Posts Tagged ‘Jamestown’

The Glass Guy

I’m not quite sure how it happens, but everywhere we go there’s “a glass guy.” Wimberley, Texas. Cape Cod, Massachusetts. And now, Jamestown, Virginia. Jamestown Glasshouse sign They started trying to make glass in Jamestown round about 1608. They imported German and Polish glass guys to try and make a go of it. Sadly, things did not go well. They tried again in 1622. And failed again.

But you know what they say, if at first you don’t succeed…skydiving is not for you. No, wait, I meant “try, try again.” So some four hundred years later, glassmaking is alive and well in Jamestown.

Jamestown glass furnace

It's hot in there. Really, really hot.


Note the orb of molten glass. That's hot, too. Like 2,350 degrees hot. Seriously.

glassblower at work When they’re finished, you end up with pieces like these:
Jamestown glasshouse

Look at all that lovely glass.

The natural color of glass is green, because sand has iron oxide or rust in it naturally. So naturally, the piece I bought was green. And gorgeous. And will appear in my next post. (I have a cunning plan. Trust me, it’ll look better there.)

So there’s my latest glass guy. Do you have a “glass guy” where you live? Do tell! I’ve discovered this latent love for handcrafted glass pieces and I’m always up for another trip. Or is there some other kind of person/activity/thing you always find on trips? Tell us about it!

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In the spirit of The $10 Challenge I thought I’d highlight some of the craftsmen I met on my recent tour d’history. These guys are actually still making things the old-fashioned way: without benefit of power tools, computers, or much of anything other than tried and true methods and a lot of ingenuity.

Take this guy:

wheelmake at forge

Talk about slaving over a hot stove...

It was really hot that day anyway and there he was beating the snot out of near-molten metal. That’s dedication.

And this guy: shoemaker He makes shoes–men’s shoes only, thank you madam, all bespoke not off the shelf–and is not a cobbler. Not even. He’s a designer and creator, not a repair shop. So there.

Over in Jamestown we met a boatbuilder–she did all the talking, he apparently did the heavy lifting. boatbuilder in Jamestown Settlement, VA

And back in Colonial Williamsburg we spent ages chatting up the joiners. Joiner, Colonial Williamsburg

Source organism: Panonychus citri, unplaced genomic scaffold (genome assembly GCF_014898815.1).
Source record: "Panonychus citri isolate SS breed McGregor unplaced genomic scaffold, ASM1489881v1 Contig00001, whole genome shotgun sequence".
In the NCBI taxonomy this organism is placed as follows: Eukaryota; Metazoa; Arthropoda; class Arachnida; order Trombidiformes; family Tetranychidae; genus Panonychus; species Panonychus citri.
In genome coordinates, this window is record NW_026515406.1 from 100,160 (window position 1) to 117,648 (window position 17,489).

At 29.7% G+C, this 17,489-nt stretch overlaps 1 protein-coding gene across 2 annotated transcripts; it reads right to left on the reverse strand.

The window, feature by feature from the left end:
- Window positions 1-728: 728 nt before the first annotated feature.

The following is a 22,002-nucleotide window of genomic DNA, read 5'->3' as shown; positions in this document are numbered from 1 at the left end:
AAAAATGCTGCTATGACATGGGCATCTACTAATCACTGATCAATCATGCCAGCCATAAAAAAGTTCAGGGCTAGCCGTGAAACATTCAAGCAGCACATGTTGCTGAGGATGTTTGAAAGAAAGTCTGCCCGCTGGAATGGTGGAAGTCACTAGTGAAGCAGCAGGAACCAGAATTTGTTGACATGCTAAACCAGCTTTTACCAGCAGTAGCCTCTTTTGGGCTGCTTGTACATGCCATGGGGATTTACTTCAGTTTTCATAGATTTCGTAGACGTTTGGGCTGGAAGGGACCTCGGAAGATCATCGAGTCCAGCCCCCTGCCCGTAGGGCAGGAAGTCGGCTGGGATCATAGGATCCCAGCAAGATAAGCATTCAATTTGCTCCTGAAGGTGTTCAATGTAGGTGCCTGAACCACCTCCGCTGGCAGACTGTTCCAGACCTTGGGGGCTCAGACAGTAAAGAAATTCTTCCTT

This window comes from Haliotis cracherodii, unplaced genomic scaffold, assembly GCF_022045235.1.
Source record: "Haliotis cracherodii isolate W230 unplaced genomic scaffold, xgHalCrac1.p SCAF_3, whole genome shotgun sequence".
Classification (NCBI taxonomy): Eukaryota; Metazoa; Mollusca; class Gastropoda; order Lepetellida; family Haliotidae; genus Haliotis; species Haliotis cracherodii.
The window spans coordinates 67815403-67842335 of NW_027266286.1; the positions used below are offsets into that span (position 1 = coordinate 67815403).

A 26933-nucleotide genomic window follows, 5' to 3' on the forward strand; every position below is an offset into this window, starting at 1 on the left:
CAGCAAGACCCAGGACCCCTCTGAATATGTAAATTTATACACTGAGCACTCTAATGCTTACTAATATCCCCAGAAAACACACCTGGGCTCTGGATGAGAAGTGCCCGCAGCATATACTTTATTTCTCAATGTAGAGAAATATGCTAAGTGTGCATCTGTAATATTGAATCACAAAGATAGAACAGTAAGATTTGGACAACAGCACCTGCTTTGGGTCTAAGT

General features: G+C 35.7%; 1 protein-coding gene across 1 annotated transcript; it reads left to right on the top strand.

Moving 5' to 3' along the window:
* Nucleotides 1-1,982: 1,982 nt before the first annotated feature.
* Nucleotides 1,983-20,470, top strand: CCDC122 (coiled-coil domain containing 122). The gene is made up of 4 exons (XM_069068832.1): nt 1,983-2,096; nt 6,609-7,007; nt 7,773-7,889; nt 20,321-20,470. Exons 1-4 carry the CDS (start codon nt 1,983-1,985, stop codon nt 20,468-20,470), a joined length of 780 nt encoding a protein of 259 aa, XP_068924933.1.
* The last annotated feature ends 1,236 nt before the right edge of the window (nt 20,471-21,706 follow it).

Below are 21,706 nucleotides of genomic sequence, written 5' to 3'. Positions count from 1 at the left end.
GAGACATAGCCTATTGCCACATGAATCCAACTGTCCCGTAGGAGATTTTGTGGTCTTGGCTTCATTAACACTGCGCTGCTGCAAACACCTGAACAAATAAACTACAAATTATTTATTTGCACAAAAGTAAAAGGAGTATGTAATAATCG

master joiner, colonial williamsburg

Master of the shop.

(Poor guy, I prefer candid photos so I have the nasty habit of snapping pics when people least expect it. Hopefully he wasn’t blinded by the flash for long.)

Vikki and I being such DIY-ers, we had a ton of questions about their tools, methods, glue, and such. We know when we’re out of our league, though–there’s no way we’re attempting any of the gorgeous furniture these guys make. furniture shopOn a random note, that shop is built over this little stream. I’m sure it’s quite solid and all, but it seemed kind of insecure, somehow.

view under the shop

A lovely shady spot on a hot day

Then there was one craftsman (actually, there were two of them but they did the same thing) of the kind we always seem to find on any trip…you’ll meet them next time. Meanwhile, happy crafting!

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I like to cook—but if I had been born 200 years ago I’m not sure that would have been the case. Can you imagine trying to whip up that Church Lady Cake in one of these?

Great Hopes Plantation Kitchen

Picturesque, but...

It really takes “slaving over a hot stove” to a whole new level:
Colonial cook

It was 95 degrees that day. Note the "spice rack" on the right.

Of course, if you served under General Washington, your stove would look more like this:
Yorktown kitchen

Cooking at Yorktown

Mind you, to get to this new land, you’d have had to cross the ocean (which took weeks and weeks and….) in a wee little boat cooking in a wee little kitchen.

Below deck on the Susan Constant in Jamestown.

Once in your new settlement (in swampy, bug-infested, hotter than England ever though of being) Jamestown it’d be best to do the baking outside.
Jamestown baker
If you were lucky enough to work for President Jefferson at Monticello (we’re bouncing through time a bit here, try not to get dizzy), then you’d have an industrial model stove.
Monticello stove

Look, multiple burners!

Despite the lack of modern conveniences, cooks have always been a resourceful lot, so they managed to pull off dishes like this:
Governor's Palace kitchen Williamsburg

A feast fit for a royal governor. Kitchen at Williamsburg's Governor's Palace

Impressive, isn’t it? BTW, the cook at the Governor’s Palace told us all those “rising before dawn to start cooking breakfast” stories were malarkey—as she pointed out, “Have you ever tried to cook by candlelight?”

So the next time you find yourself standing in front of a microwave muttering, “Hurry UP, I haven’t got all minute!” take just a moment to appreciate the comforts and conveniences twenty-first century has to offer. Happy cooking!

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